As a low yielding currency, the JPY usually shares an inverse correlation to strong moves in yield differentials, more specifically in strong moves in US10Y . However, like most correlations, the strength of the inverse correlation between the JPY and US10Y is not perfect and will ebb and flow depending on the type of market environment from a risk and cycle point of view. The rangebound price action in US10Y from July has meant our conviction in JPY shorts has reduced versus the US Dollar , and until US10Y can convincingly break higher and take out its recent range highs we will stay more patient with USDJPY longs.

4. CFTC Analysis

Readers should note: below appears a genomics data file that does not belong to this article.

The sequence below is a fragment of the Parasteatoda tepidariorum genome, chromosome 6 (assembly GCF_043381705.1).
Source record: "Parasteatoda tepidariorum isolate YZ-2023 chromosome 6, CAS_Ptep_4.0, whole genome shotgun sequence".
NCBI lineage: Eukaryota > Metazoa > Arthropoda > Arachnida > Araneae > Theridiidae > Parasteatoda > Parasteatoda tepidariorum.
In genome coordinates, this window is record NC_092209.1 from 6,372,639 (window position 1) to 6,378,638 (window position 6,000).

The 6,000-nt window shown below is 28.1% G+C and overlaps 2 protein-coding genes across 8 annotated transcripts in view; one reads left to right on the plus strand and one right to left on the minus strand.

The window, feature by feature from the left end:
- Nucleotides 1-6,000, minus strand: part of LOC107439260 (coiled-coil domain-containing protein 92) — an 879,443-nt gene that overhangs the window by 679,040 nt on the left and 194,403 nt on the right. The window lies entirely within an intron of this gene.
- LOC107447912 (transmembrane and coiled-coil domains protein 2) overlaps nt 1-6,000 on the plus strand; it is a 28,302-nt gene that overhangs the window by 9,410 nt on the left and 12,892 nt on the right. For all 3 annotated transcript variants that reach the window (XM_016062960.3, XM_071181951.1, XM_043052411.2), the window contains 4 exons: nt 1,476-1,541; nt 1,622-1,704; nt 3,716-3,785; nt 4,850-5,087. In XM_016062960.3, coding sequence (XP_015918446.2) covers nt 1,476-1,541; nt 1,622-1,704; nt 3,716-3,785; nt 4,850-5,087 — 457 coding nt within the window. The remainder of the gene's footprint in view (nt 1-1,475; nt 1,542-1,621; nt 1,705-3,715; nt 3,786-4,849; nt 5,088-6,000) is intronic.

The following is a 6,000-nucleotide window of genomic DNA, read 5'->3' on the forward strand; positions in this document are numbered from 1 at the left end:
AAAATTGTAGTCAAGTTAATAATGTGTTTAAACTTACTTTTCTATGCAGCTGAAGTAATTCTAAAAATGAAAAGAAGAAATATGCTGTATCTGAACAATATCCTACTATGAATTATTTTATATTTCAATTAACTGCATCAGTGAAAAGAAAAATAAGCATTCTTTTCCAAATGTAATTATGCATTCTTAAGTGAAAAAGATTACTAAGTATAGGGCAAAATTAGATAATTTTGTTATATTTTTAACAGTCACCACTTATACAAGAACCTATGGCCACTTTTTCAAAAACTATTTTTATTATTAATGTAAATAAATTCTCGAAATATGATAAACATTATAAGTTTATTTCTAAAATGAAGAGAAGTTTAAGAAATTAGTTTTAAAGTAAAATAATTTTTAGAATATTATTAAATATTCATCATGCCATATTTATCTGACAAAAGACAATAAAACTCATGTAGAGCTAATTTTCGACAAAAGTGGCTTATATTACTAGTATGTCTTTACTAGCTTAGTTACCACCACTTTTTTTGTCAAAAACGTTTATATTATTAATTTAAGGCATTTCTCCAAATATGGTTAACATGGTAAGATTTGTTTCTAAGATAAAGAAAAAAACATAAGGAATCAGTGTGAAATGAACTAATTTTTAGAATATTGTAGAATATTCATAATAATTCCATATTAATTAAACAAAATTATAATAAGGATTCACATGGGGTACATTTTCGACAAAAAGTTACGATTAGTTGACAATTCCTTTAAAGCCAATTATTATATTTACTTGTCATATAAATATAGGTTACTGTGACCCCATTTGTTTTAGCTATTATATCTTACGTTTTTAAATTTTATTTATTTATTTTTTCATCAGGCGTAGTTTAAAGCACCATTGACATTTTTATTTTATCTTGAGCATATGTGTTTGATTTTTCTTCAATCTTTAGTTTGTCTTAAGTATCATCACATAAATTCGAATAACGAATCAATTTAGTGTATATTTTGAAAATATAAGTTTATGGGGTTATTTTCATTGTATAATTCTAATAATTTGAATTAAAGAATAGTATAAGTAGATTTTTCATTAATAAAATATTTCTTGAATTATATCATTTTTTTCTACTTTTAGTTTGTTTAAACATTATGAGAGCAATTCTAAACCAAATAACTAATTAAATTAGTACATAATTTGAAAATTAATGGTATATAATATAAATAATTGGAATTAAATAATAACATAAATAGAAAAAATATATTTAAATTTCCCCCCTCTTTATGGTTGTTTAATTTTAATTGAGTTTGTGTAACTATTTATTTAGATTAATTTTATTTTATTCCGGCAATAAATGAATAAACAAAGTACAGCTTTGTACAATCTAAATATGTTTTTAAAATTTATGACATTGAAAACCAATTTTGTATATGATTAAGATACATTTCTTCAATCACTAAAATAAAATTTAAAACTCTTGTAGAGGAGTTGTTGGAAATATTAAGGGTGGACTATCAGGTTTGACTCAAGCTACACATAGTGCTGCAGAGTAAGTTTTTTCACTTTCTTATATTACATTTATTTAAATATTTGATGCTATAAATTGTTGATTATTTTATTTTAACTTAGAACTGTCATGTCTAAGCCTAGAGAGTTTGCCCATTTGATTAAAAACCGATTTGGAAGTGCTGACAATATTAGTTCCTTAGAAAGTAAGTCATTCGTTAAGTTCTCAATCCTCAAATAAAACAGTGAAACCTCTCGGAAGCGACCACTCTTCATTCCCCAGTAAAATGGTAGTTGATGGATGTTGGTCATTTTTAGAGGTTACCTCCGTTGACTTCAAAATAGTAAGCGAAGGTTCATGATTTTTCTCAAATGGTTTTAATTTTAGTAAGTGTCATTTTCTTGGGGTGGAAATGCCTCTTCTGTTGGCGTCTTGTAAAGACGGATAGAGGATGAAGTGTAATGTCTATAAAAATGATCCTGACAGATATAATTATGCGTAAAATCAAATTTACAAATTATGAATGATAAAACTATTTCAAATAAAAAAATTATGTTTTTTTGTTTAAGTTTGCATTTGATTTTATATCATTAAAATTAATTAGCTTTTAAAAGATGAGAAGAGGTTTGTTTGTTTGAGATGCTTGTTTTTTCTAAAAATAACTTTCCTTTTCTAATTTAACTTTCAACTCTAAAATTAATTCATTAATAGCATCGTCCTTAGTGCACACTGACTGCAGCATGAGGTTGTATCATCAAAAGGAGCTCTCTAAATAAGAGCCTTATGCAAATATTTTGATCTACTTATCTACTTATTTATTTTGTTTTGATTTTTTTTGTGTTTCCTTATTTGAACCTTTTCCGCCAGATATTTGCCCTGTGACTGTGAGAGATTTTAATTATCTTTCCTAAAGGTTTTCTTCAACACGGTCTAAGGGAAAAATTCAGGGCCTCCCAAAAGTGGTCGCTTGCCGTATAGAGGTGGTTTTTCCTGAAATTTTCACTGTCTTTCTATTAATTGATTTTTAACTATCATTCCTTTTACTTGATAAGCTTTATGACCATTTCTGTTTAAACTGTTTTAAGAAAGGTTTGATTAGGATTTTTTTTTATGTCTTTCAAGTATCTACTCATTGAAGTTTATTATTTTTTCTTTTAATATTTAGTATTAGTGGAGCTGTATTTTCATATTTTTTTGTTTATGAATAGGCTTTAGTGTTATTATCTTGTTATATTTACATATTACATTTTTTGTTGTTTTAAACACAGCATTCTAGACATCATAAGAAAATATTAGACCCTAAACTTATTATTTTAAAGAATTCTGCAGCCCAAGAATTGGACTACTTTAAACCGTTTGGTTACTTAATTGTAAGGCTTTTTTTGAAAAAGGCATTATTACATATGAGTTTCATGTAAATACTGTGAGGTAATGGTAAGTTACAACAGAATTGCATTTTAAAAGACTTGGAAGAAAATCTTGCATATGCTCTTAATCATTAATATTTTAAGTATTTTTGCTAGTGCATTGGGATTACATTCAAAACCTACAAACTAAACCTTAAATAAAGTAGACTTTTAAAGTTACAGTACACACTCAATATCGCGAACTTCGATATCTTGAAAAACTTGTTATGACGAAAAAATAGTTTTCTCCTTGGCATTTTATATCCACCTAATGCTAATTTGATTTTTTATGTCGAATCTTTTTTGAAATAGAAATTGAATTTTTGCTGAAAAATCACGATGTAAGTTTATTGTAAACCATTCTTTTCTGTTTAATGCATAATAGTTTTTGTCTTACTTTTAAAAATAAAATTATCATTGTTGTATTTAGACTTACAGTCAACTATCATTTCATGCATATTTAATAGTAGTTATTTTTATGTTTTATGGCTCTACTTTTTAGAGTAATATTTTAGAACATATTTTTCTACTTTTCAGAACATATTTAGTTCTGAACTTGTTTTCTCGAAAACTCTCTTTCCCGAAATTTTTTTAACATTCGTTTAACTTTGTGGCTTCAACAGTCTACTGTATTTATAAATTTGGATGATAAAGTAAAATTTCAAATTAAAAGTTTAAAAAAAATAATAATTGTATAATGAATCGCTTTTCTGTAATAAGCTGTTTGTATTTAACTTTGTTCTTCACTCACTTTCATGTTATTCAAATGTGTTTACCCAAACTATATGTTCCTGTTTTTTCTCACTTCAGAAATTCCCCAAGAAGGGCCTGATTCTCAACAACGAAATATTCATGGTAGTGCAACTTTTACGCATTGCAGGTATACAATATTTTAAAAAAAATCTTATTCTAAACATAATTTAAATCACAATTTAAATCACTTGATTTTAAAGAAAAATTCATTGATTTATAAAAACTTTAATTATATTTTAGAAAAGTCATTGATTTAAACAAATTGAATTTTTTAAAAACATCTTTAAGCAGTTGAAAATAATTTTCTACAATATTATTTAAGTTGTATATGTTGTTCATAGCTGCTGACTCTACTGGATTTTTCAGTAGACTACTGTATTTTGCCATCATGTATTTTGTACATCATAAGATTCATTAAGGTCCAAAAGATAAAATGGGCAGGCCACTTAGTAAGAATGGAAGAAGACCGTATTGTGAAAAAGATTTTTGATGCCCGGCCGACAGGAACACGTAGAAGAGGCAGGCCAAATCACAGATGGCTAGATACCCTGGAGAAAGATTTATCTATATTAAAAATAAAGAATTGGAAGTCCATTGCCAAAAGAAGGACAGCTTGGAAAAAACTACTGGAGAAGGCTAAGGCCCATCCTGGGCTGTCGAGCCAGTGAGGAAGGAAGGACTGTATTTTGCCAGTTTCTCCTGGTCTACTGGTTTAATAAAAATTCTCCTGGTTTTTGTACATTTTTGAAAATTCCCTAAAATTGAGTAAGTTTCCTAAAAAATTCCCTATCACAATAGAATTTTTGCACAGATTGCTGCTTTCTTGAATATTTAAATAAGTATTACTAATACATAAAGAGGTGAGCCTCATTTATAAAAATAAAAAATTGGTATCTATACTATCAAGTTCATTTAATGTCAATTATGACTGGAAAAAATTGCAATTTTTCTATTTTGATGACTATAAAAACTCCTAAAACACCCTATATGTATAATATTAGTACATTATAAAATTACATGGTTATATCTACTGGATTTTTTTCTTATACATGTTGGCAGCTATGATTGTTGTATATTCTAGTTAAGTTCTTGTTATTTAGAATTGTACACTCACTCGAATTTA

Latest CFTC data (updated until 14 Sep) showed a positioning change of +2030 with a net non-commercial position of -60295. With positioning still, the largest net-short among the majors we want to be careful of the risks going into September which is historically the worse performing month for equities. That alone doesn’t mean we are expecting equities to push lower but given the frothy price action over recent weeks (haven’t seen a 5% correction in the S&P500 in 11 months) as well as seasonality and the growing chorus of participants calling for a bigger correction, we don’t want to ignore the possibility of some increased volatility this month. That doesn’t mean we start buying the JPY of course, it just means that if we do see some jitters creeping in for risk assets it is expected to be positive for the JPY, and with the biggest net-short for the majors there is a lot of downside in the JPY that can be unwound in such a scenario.